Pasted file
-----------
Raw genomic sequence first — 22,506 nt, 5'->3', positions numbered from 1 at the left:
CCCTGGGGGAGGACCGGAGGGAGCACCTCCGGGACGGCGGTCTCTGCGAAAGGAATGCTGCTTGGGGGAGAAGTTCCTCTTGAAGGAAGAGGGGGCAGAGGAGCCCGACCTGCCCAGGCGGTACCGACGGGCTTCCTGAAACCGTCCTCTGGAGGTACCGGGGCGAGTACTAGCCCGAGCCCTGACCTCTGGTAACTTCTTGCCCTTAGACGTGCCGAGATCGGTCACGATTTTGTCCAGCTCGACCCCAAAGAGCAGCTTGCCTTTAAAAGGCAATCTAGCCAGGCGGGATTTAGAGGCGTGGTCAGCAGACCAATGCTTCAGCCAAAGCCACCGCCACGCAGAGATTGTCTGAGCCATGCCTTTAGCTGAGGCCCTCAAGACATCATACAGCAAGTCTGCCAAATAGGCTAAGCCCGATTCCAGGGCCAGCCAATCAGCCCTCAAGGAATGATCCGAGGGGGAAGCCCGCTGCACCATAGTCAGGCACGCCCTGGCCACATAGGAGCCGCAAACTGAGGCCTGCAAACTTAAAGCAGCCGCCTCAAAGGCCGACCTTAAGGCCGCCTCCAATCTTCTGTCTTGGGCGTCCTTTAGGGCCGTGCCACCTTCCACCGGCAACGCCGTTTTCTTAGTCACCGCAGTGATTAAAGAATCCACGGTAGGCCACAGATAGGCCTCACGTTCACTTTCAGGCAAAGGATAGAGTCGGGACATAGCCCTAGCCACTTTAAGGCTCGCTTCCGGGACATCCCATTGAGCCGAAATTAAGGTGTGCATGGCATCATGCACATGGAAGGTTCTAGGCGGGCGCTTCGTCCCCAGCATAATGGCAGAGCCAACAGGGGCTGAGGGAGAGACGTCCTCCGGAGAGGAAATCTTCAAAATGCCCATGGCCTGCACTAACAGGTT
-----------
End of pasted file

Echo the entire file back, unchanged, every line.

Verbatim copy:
Raw genomic sequence first — 22,506 nt, 5'->3', positions numbered from 1 at the left:
CCCTGGGGGAGGACCGGAGGGAGCACCTCCGGGACGGCGGTCTCTGCGAAAGGAATGCTGCTTGGGGGAGAAGTTCCTCTTGAAGGAAGAGGGGGCAGAGGAGCCCGACCTGCCCAGGCGGTACCGACGGGCTTCCTGAAACCGTCCTCTGGAGGTACCGGGGCGAGTACTAGCCCGAGCCCTGACCTCTGGTAACTTCTTGCCCTTAGACGTGCCGAGATCGGTCACGATTTTGTCCAGCTCGACCCCAAAGAGCAGCTTGCCTTTAAAAGGCAATCTAGCCAGGCGGGATTTAGAGGCGTGGTCAGCAGACCAATGCTTCAGCCAAAGCCACCGCCACGCAGAGATTGTCTGAGCCATGCCTTTAGCTGAGGCCCTCAAGACATCATACAGCAAGTCTGCCAAATAGGCTAAGCCCGATTCCAGGGCCAGCCAATCAGCCCTCAAGGAATGATCCGAGGGGGAAGCCCGCTGCACCATAGTCAGGCACGCCCTGGCCACATAGGAGCCGCAAACTGAGGCCTGCAAACTTAAAGCAGCCGCCTCAAAGGCCGACCTTAAGGCCGCCTCCAATCTTCTGTCTTGGGCGTCCTTTAGGGCCGTGCCACCTTCCACCGGCAACGCCGTTTTCTTAGTCACCGCAGTGATTAAAGAATCCACGGTAGGCCACAGATAGGCCTCACGTTCACTTTCAGGCAAAGGATAGAGTCGGGACATAGCCCTAGCCACTTTAAGGCTCGCTTCCGGGACATCCCATTGAGCCGAAATTAAGGTGTGCATGGCATCATGCACATGGAAGGTTCTAGGCGGGCGCTTCGTCCCCAGCATAATGGCAGAGCCAACAGGGGCTGAGGGAGAGACGTCCTCCGGAGAGGAAATCTTCAAAATGCCCATGGCCTGCACTAACAGGTT